Slow Motion: The Spaces of Waiting at the Bainbridge Island Ferry Terminal
Wright, Michael Allen
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The beauty of the Puget Sound is succinctly captured in the thirty-five minute ferry ride from downtown Seattle to Bainbridge Island. This journey is a complete, and self-contained experience regardless of whether one commences it simply for pleasure or for the daily commute, and the complex character of arriving and departing leads to a diversity of expectations, through which the ferry terminal can be interpreted. The ferry terminal typology is defined physically by its position between land and sea. It is also defined temporally by the well-choreographed sequence of events that simultaneously animate and annihilate its spaces. In contemporary terminal design the efficient operation of traffic flows is the base framework upon which all other design decisions are made. Designing for a consistent experience is an admirable and difficult goal, however this goal often overshadows the subtle opportunities that arise when passengers find themselves outside of the framework of efficiency. These periods of waiting exhibit unique characteristics dependent upon a passengers place and direction in time and space, that ferry terminal architecture too often ignores. This thesis proposes to re-interpret the ferry terminal typology not as a skin covering an abstraction of efficiency but instead a background upon which the lives of those who travel to and from Bainbridge Island is enacted. The design reveals the social/physical/temporal interactions and provides waiting passengers with a better knowledge of their choices within the spaces of waiting. Existing simultaneously as a threshold to the Island and as a space for the enacting of commuter choreography, meaning in this space is derived from blurring the edge between elemental boundary and domestic familiarity. This tension between polarities which elevates the mundane act of waiting is achieved through an underlying ambiguity to the terminals design which mirrors the complexity of its transient inhabitants.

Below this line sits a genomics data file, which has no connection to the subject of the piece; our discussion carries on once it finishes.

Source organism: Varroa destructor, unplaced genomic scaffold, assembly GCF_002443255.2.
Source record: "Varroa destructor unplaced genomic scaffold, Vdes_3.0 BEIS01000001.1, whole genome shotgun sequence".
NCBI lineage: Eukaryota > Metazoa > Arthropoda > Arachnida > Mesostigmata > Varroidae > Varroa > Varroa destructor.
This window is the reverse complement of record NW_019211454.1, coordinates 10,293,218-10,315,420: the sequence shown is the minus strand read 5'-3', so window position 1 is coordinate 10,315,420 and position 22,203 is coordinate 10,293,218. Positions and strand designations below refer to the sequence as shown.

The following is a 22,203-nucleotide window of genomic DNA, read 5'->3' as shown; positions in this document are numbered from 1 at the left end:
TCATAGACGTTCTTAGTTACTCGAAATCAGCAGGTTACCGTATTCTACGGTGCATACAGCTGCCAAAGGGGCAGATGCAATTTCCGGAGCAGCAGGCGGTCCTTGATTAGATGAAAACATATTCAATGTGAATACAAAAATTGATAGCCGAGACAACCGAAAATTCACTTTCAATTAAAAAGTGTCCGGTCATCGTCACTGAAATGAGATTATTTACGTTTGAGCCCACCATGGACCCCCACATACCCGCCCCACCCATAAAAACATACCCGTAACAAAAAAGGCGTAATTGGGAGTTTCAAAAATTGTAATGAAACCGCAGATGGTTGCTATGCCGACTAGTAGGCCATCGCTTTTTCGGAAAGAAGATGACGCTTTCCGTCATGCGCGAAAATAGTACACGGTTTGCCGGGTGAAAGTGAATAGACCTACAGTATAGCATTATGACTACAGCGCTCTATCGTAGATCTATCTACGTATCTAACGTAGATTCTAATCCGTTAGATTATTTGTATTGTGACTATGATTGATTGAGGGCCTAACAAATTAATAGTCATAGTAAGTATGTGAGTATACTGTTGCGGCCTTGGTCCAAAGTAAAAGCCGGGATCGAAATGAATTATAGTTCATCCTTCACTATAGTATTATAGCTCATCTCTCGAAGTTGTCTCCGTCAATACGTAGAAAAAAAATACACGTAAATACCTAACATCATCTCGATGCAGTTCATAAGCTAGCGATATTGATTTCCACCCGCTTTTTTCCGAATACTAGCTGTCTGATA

- Architecture